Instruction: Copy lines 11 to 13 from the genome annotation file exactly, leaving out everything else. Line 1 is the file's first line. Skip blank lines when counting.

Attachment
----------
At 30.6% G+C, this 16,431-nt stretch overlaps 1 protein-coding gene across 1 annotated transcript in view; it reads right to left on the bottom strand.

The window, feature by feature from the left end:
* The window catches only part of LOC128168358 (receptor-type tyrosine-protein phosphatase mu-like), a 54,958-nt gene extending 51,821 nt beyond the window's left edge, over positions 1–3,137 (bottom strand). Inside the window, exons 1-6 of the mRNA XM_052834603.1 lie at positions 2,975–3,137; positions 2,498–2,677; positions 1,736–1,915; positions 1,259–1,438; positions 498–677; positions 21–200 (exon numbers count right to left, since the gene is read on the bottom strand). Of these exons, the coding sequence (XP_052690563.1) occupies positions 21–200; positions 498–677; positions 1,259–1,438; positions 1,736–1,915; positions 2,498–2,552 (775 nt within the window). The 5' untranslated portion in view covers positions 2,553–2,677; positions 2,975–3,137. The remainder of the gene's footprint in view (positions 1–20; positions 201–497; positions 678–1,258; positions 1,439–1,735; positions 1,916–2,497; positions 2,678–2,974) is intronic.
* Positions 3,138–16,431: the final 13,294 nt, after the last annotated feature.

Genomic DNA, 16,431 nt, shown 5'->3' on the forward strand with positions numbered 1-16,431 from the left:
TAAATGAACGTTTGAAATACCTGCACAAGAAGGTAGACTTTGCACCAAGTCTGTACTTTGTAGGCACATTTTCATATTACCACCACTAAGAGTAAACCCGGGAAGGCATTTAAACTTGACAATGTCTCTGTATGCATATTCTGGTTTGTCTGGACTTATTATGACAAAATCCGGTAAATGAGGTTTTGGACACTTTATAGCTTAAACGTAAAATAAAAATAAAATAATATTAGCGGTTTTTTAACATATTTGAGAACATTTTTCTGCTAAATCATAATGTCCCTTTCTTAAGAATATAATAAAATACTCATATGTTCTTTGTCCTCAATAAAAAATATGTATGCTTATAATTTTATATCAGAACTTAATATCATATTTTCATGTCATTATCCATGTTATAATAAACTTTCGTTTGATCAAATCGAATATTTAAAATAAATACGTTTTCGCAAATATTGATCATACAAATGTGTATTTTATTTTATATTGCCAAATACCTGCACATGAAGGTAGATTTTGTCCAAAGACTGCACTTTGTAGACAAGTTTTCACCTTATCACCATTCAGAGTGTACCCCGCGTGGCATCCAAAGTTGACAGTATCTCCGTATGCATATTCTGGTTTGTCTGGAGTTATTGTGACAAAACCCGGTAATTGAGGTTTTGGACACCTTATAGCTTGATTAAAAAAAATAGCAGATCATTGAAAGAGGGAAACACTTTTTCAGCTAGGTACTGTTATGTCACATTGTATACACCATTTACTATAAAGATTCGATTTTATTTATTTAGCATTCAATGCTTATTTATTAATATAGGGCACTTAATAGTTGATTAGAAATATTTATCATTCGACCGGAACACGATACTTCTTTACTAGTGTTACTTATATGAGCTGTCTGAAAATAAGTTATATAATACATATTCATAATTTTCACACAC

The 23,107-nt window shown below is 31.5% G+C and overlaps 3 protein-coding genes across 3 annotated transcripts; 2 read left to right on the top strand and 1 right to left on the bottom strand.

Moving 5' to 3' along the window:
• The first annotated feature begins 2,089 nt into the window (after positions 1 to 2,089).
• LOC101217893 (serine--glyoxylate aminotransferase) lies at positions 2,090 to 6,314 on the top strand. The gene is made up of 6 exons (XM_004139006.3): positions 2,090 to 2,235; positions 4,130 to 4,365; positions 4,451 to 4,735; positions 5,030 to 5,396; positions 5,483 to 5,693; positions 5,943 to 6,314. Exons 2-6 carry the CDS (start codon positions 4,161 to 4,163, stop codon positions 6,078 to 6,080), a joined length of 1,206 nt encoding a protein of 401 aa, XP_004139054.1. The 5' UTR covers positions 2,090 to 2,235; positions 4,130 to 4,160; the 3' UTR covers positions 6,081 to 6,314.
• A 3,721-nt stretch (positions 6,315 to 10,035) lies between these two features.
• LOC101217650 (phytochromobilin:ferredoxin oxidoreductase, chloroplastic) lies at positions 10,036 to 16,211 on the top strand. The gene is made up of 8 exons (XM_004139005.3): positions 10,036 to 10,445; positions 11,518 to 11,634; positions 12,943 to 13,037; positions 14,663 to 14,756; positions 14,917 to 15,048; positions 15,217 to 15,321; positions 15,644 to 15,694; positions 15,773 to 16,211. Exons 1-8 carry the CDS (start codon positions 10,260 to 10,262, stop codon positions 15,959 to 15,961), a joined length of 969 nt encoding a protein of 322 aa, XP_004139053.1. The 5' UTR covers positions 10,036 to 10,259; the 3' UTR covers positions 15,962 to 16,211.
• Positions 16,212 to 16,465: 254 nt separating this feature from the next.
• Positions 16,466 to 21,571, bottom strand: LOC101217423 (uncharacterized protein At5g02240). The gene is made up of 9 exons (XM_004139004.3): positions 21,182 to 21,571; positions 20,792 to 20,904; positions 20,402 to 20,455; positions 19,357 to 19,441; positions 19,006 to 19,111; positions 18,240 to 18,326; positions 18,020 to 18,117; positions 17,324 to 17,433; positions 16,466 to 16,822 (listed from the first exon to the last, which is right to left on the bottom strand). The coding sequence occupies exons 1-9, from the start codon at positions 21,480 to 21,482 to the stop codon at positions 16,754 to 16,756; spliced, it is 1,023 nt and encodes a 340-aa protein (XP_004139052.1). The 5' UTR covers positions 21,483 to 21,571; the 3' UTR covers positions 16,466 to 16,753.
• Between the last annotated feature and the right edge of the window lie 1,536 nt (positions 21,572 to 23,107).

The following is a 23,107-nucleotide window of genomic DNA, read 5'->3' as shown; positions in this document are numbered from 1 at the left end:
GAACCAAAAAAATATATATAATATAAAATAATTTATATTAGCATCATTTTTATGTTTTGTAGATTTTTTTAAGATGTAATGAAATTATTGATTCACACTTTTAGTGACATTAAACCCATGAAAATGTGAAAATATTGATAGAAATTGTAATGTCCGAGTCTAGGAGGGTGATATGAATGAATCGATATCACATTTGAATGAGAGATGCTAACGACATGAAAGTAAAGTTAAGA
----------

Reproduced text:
• A 3,721-nt stretch (positions 6,315 to 10,035) lies between these two features.
• LOC101217650 (phytochromobilin:ferredoxin oxidoreductase, chloroplastic) lies at positions 10,036 to 16,211 on the top strand. The gene is made up of 8 exons (XM_004139005.3): positions 10,036 to 10,445; positions 11,518 to 11,634; positions 12,943 to 13,037; positions 14,663 to 14,756; positions 14,917 to 15,048; positions 15,217 to 15,321; positions 15,644 to 15,694; positions 15,773 to 16,211. Exons 1-8 carry the CDS (start codon positions 10,260 to 10,262, stop codon positions 15,959 to 15,961), a joined length of 969 nt encoding a protein of 322 aa, XP_004139053.1. The 5' UTR covers positions 10,036 to 10,259; the 3' UTR covers positions 15,962 to 16,211.
• Positions 16,212 to 16,465: 254 nt separating this feature from the next.